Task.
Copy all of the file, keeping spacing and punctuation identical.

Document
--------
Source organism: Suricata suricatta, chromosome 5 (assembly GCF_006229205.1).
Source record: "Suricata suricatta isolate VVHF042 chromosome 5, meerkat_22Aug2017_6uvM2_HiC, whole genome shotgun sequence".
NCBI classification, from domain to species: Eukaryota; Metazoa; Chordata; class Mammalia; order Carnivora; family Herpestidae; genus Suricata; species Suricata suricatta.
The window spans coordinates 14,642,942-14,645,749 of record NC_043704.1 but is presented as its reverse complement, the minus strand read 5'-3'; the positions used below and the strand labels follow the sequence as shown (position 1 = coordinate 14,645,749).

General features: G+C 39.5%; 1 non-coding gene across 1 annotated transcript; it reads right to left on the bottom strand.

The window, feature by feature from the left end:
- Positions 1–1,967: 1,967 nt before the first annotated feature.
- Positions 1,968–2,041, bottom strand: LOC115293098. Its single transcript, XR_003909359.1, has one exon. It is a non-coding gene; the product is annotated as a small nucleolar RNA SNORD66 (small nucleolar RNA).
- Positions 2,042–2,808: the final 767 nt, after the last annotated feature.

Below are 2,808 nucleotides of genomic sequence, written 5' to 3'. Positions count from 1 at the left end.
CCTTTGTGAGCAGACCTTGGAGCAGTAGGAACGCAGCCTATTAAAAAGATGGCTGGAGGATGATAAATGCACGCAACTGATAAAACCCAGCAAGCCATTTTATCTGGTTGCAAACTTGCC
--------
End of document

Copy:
Source organism: Suricata suricatta, chromosome 5 (assembly GCF_006229205.1).
Source record: "Suricata suricatta isolate VVHF042 chromosome 5, meerkat_22Aug2017_6uvM2_HiC, whole genome shotgun sequence".
NCBI classification, from domain to species: Eukaryota; Metazoa; Chordata; class Mammalia; order Carnivora; family Herpestidae; genus Suricata; species Suricata suricatta.
The window spans coordinates 14,642,942-14,645,749 of record NC_043704.1 but is presented as its reverse complement, the minus strand read 5'-3'; the positions used below and the strand labels follow the sequence as shown (position 1 = coordinate 14,645,749).

General features: G+C 39.5%; 1 non-coding gene across 1 annotated transcript; it reads right to left on the bottom strand.

The window, feature by feature from the left end:
- Positions 1–1,967: 1,967 nt before the first annotated feature.
- Positions 1,968–2,041, bottom strand: LOC115293098. Its single transcript, XR_003909359.1, has one exon. It is a non-coding gene; the product is annotated as a small nucleolar RNA SNORD66 (small nucleolar RNA).
- Positions 2,042–2,808: the final 767 nt, after the last annotated feature.

Below are 2,808 nucleotides of genomic sequence, written 5' to 3'. Positions count from 1 at the left end.
CCTTTGTGAGCAGACCTTGGAGCAGTAGGAACGCAGCCTATTAAAAAGATGGCTGGAGGATGATAAATGCACGCAACTGATAAAACCCAGCAAGCCATTTTATCTGGTTGCAAACTTGCC